Cope Earns Achievement Award In Emergency Services

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Brandon Ward, Tennessee Ambulance Service Association's (TASA) vice president, presents Ricky Cope, left, with the 2010 Tommy Erwin Lifetime Achievement Award at TASA’s annual convention in Gatlinburg Feb. 18. (Photo provided)
Arnold Air Force Base, Tenn. — Ricky Cope, a paramedic crew chief for Arnold Engineering Development Center (AEDC) Fire and Emergency Services and Cannon County's Director of Ambulance Services, has been honored with the Tennessee Ambulance Service Association's (TASA) 2010 Tommy Erwin Lifetime Achievement Award.

The Tommy Erwin Lifetime Achievement Award is presented annually to an individual, whose contribution to pre-hospital care has been consistent and long lasting, representing a lifetime of outstanding service to the profession and the public.

Cope, whose career as a firefighter and paramedic spans 34 years, acknowledged being taken by surprise upon learning of his nomination for the award.

"I was humbled and honored," he said.

Cope joined Arnold AFB's Fire Department in 1978. Prior to coming to Arnold, he worked full-time at the Cannon County Ambulance Service and has been their director for 27 years.

Wade Campbell, AEDC Fire and Emergency Services' safety officer, suggested Cope for the prestigious award.

"Ricky brings competence, professionalism and a deep commitment to provide the best pre-hospital care to his patients," said Campbell, who first met Cope when the two men worked for the Woodbury Volunteer Fire Department in the late 1960s. "He is [also] very active and well respected in his community and church. I never doubted that he would receive the award. In my opinion he was the only choice. I am very glad that the TASA selection committee shared my opinion."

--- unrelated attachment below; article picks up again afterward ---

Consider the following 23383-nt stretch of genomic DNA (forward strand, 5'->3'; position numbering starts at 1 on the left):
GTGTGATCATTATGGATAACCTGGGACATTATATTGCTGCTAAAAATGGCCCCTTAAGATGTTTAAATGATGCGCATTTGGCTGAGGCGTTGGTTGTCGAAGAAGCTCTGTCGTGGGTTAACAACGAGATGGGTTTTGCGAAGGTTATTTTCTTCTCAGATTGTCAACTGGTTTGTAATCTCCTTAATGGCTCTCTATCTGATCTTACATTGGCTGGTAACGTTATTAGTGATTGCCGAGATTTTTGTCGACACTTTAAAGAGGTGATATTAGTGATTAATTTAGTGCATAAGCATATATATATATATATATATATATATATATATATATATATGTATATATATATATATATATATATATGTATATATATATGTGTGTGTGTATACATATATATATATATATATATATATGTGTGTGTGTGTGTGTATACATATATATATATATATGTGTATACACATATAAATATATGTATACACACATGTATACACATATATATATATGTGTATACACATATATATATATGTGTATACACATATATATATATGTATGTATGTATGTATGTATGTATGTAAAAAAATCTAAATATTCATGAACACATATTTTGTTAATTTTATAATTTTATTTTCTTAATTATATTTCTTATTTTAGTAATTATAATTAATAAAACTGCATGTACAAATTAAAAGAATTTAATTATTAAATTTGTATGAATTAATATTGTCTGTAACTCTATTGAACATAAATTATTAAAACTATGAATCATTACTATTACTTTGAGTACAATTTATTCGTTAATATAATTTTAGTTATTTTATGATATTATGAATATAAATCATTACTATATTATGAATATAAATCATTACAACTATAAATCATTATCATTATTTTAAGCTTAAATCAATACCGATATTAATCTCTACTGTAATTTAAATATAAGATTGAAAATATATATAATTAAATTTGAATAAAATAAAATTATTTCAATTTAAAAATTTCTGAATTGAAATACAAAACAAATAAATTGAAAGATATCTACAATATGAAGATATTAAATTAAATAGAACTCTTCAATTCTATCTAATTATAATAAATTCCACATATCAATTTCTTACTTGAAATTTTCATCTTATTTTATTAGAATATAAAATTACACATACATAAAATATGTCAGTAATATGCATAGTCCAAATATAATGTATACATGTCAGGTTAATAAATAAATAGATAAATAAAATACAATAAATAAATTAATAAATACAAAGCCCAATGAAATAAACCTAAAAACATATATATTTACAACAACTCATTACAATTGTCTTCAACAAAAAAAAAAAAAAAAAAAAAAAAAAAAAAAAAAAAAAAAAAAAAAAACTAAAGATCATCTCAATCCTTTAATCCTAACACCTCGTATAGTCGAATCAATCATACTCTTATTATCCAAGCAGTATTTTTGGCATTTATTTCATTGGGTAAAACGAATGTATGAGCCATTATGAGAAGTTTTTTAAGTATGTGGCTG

In the award submission to TASA, AEDC Fire Chief Daryle Lopes, who nominated Cope for the state-level award, said, "Some of Ricky's finest attributes are his quiet strength, his passion for serving others and his natural ability to provide effective leadership in any crisis or situation. I consider him the spearhead of my EMS corps, and the leader and provider everyone should and does emulate."

Lopes said Cope has continually led the way in making improvements to emergency care in both Cannon County and at AEDC. While holding down his full-time position at AEDC and a demanding full-time schedule with the county, Cope also has served two eight-year terms as mayor of Woodbury and 17 years as the community's alderman.

"Ricky has never been satisfied with being on the sidelines when it comes to EMS or his community," Lopes said in the awards submission. "He has been a member of the Upper Cumberland EMS Director's Association for the past 25 years where his influence on the state's EMS corps has been immeasurable. He has been a member of the Cannon County 911 Emergency Communications Board since its inception.

"With a vision of bringing emergency medical care more rapidly to Cannon County citizens, Ricky created the county's First Responder Program and certified nine fire fighters to provide immediate care to others until the ambulance could arrive." Lopes continued, "More recently, he championed installation of AEDs (automated external defibrillator) in the patrol units for multiple law enforcement agencies. His forward-looking management style drastically increased life saving capability across the entire county.

"Ricky also led the charge in development of new 911 protocols, radio capability and dispatch procedures for the new 911 facility. He served eight years on the Tennessee EMS Board as well."

Cope said it is important to stay up to date in his profession.

"It is a real challenge to stay current because in the medical field things change quite a bit," he acknowledged. "You always want to do the best you can for patients and hope you do."

He said regardless of their overall condition, the patients must always be treated with dignity and respect.
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